Partisan Politics and Congressional Election Prospects: Evidence from the Iowa Electronic Markets

Published on Oct 1, 2015in PS Political Science & Politics
· DOI :10.1017/S1049096515000785
Joyce E. Berg16
Estimated H-index: 16
(UI: University of Iowa),
Christopher E. Penney1
Estimated H-index: 1
(UI: University of Iowa),
Thomas A. Rietz21
Estimated H-index: 21
(UI: University of Iowa)
Sources
Abstract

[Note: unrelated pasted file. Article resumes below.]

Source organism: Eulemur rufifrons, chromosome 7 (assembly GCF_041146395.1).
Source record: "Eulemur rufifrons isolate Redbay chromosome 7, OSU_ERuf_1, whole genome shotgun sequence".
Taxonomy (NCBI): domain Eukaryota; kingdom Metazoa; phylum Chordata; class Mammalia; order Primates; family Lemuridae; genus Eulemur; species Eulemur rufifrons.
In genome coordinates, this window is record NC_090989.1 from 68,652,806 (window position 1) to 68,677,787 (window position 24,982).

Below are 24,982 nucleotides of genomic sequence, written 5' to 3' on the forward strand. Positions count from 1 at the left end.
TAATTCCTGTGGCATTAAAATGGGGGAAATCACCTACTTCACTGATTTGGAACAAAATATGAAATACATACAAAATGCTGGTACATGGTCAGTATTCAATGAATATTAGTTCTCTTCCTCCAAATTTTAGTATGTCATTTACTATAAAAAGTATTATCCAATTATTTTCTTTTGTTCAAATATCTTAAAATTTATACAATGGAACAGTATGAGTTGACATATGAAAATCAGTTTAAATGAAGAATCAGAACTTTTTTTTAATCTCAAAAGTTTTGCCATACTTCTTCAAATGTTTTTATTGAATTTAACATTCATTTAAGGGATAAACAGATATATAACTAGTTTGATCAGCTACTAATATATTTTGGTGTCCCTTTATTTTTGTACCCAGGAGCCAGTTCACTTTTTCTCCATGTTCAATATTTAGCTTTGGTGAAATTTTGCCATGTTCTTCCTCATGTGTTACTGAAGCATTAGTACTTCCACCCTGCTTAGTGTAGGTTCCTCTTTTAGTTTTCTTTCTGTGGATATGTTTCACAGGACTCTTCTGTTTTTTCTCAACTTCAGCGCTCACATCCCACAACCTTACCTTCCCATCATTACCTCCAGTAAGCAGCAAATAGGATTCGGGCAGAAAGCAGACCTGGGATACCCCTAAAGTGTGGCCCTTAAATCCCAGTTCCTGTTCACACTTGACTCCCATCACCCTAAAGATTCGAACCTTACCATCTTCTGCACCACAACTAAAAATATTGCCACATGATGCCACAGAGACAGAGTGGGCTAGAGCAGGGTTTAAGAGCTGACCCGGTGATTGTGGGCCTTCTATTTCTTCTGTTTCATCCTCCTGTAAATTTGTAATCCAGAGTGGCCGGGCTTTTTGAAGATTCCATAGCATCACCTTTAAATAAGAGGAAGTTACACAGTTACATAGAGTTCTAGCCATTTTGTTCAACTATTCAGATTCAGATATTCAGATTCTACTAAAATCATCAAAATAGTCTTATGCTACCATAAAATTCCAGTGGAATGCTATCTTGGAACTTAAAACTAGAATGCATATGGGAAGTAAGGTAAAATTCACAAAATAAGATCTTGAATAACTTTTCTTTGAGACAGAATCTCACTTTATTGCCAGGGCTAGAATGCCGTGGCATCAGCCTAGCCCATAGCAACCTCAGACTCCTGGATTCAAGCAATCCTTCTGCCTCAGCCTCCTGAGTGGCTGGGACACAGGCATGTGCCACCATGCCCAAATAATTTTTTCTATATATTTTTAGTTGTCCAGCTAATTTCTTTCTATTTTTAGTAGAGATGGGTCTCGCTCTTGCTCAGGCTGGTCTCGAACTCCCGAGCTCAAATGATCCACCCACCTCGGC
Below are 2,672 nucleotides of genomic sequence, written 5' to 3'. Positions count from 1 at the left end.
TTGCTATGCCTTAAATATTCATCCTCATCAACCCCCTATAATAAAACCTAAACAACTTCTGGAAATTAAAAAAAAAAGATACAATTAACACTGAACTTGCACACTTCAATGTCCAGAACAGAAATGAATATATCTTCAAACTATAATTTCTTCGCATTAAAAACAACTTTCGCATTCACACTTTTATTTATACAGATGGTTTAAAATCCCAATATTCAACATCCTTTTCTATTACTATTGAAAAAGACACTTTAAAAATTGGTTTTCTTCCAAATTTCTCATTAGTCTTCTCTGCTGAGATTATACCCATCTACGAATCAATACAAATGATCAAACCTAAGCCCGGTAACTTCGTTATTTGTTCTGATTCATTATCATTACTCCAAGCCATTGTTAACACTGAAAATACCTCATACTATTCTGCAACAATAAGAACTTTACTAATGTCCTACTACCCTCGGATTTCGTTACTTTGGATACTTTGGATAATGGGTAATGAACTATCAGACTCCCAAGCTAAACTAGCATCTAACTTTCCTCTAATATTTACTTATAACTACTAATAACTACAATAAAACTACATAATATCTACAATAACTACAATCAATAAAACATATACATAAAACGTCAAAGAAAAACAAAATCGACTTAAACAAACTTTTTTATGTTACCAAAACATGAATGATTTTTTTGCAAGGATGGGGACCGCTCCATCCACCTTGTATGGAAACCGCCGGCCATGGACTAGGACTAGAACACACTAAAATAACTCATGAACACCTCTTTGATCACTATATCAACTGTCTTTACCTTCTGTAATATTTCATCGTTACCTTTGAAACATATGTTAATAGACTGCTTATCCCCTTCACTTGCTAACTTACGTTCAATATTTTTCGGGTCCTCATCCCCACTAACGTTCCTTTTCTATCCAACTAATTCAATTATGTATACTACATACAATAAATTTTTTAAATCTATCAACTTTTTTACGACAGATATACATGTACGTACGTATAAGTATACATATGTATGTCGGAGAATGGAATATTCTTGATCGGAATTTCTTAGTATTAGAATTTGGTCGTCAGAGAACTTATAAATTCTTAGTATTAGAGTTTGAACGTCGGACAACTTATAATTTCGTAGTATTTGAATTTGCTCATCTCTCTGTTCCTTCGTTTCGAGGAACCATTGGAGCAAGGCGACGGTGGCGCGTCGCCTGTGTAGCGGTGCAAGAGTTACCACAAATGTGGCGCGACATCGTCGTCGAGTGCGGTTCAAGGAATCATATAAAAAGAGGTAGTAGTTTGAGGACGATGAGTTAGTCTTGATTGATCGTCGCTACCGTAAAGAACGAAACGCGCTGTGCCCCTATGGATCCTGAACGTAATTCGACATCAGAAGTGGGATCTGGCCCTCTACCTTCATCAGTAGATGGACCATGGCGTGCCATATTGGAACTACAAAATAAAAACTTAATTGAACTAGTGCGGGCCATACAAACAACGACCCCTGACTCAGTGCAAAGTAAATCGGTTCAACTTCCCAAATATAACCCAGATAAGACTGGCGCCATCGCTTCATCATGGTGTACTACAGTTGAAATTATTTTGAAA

Using the Iowa Electronic Markets (IEM), this article assesses the political impact of several important events during the fall of 2013: the US government shutdown, the Senate elimination of filibusters for presidential nominations (i.e., the “nuclear option”), and the implementation of the Patient Protection and Affordable Care Act (i.e., ObamaCare). Did these events have meaningful effects on congressional control prospects in the 2014 election? According to IEM price changes, Republican chances fell dramatically when the government shut down, and they did not recover on resolution. Eliminating filibusters had a negative impact on Democratic chances. Various aspects of the ObamaCare rollout and reporting, as well as new announcements that incumbents would not run for reelection, had little effect. In contrast, the budget resolution reinforced the status quo. Overall, political rhetoric does not appear to affect congressional control prospects. Instead, actions matter: deliberate partisan actions of Congress adversely affect the initiating party’s prospects, whereas bipartisan initiatives help the party that initiates the bipartisan effort.
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